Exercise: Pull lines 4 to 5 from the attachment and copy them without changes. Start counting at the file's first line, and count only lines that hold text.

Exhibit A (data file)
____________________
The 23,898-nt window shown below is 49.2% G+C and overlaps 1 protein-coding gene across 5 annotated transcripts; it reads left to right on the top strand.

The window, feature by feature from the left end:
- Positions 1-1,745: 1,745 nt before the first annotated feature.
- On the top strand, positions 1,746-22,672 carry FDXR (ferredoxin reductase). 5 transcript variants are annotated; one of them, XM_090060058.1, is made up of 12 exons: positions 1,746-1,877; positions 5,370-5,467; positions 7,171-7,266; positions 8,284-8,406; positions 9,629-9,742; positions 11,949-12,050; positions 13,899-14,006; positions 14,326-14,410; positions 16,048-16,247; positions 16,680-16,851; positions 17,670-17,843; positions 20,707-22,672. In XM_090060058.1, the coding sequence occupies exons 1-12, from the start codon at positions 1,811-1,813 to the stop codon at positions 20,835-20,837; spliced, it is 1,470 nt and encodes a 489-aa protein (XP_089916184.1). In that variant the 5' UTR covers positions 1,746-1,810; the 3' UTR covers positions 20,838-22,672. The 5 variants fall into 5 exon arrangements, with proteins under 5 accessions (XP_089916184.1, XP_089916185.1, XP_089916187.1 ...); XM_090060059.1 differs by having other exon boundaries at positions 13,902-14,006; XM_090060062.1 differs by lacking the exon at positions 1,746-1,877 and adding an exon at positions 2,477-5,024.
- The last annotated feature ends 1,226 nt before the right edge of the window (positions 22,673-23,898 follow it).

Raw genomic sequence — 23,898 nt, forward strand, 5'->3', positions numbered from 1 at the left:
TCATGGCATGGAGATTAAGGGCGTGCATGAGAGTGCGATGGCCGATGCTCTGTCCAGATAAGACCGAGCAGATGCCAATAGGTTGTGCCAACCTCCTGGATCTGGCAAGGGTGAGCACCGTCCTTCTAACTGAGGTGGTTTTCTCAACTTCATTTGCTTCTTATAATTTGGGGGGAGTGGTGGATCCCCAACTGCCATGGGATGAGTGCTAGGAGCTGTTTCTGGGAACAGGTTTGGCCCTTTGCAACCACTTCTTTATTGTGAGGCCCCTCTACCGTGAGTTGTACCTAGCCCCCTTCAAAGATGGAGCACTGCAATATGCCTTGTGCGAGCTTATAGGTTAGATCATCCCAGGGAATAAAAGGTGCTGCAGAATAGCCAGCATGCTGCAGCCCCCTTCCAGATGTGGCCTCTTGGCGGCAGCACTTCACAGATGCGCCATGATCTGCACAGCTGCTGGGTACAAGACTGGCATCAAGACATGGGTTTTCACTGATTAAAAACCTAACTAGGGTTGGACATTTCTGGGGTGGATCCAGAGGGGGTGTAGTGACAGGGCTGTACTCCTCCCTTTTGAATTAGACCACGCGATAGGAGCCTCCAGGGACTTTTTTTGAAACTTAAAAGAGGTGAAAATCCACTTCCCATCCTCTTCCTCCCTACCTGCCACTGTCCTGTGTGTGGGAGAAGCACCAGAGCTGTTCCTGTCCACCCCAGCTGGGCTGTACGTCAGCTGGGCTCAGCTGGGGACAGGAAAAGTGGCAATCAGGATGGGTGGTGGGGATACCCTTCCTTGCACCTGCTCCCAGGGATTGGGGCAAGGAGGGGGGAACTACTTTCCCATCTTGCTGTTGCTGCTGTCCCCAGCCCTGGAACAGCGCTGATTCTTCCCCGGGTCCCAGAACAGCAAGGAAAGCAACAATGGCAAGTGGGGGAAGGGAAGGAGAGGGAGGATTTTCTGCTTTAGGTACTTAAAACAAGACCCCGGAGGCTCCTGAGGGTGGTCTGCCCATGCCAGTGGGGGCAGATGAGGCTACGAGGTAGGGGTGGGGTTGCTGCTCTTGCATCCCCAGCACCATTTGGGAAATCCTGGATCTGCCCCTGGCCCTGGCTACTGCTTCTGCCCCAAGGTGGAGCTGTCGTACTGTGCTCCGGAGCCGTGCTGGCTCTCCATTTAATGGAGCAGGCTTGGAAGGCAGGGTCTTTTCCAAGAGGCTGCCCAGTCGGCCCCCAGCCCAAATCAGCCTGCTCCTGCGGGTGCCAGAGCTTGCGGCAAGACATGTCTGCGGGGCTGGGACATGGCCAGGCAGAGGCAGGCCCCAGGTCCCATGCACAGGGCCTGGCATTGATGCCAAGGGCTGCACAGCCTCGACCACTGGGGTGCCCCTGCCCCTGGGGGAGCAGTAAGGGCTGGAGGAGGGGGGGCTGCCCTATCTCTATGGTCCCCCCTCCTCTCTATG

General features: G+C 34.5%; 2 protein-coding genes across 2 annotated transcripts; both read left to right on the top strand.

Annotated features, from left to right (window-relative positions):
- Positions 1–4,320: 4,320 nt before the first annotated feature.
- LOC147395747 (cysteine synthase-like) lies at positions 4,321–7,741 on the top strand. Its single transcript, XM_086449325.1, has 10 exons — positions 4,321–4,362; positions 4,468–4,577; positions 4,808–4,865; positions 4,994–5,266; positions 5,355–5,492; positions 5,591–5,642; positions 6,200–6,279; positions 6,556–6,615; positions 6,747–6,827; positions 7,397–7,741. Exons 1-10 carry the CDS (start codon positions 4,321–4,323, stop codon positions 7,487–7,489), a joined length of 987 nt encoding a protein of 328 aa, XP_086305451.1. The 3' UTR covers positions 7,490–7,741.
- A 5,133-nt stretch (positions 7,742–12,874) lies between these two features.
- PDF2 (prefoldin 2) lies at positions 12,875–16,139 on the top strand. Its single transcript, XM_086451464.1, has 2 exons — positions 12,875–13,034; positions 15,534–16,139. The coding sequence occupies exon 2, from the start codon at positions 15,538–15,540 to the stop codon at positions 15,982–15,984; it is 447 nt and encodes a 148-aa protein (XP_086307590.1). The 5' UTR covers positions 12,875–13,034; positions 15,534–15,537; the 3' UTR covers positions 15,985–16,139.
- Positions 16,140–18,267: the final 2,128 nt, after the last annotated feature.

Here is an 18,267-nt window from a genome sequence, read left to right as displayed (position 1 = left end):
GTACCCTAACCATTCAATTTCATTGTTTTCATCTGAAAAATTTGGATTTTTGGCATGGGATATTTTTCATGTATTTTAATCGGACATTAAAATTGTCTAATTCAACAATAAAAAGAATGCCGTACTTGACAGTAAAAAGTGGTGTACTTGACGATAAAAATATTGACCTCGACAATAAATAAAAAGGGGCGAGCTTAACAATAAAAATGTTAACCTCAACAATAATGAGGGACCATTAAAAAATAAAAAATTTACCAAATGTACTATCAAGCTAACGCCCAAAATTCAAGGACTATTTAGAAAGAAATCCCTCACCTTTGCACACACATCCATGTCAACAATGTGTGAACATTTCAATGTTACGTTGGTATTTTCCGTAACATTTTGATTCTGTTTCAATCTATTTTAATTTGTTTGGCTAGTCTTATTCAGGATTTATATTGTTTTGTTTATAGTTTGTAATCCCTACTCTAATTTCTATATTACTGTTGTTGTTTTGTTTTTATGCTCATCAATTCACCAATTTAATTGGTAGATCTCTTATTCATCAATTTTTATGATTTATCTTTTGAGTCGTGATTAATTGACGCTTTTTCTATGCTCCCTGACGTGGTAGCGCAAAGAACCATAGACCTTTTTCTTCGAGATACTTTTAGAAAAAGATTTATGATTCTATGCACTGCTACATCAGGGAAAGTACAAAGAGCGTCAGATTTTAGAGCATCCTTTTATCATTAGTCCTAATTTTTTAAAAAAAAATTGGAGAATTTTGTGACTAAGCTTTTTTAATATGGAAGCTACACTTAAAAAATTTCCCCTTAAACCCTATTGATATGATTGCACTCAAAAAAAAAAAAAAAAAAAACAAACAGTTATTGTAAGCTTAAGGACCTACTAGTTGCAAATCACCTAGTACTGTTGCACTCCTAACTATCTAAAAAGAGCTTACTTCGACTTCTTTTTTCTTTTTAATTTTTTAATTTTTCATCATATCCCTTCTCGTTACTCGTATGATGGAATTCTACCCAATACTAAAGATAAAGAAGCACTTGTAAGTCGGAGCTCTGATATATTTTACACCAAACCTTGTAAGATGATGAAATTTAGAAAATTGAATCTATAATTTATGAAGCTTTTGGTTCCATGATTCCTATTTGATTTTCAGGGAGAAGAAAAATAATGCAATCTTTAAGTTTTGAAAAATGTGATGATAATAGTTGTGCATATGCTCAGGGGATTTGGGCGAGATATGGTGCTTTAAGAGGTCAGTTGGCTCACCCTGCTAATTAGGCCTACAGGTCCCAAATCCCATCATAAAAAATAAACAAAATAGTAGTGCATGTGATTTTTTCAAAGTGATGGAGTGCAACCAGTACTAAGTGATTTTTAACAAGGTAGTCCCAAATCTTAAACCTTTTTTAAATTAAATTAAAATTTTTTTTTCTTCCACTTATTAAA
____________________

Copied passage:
- On the top strand, positions 1,746-22,672 carry FDXR (ferredoxin reductase). 5 transcript variants are annotated; one of them, XM_090060058.1, is made up of 12 exons: positions 1,746-1,877; positions 5,370-5,467; positions 7,171-7,266; positions 8,284-8,406; positions 9,629-9,742; positions 11,949-12,050; positions 13,899-14,006; positions 14,326-14,410; positions 16,048-16,247; positions 16,680-16,851; positions 17,670-17,843; positions 20,707-22,672. In XM_090060058.1, the coding sequence occupies exons 1-12, from the start codon at positions 1,811-1,813 to the stop codon at positions 20,835-20,837; spliced, it is 1,470 nt and encodes a 489-aa protein (XP_089916184.1). In that variant the 5' UTR covers positions 1,746-1,810; the 3' UTR covers positions 20,838-22,672. The 5 variants fall into 5 exon arrangements, with proteins under 5 accessions (XP_089916184.1, XP_089916185.1, XP_089916187.1 ...); XM_090060059.1 differs by having other exon boundaries at positions 13,902-14,006; XM_090060062.1 differs by lacking the exon at positions 1,746-1,877 and adding an exon at positions 2,477-5,024.
- The last annotated feature ends 1,226 nt before the right edge of the window (positions 22,673-23,898 follow it).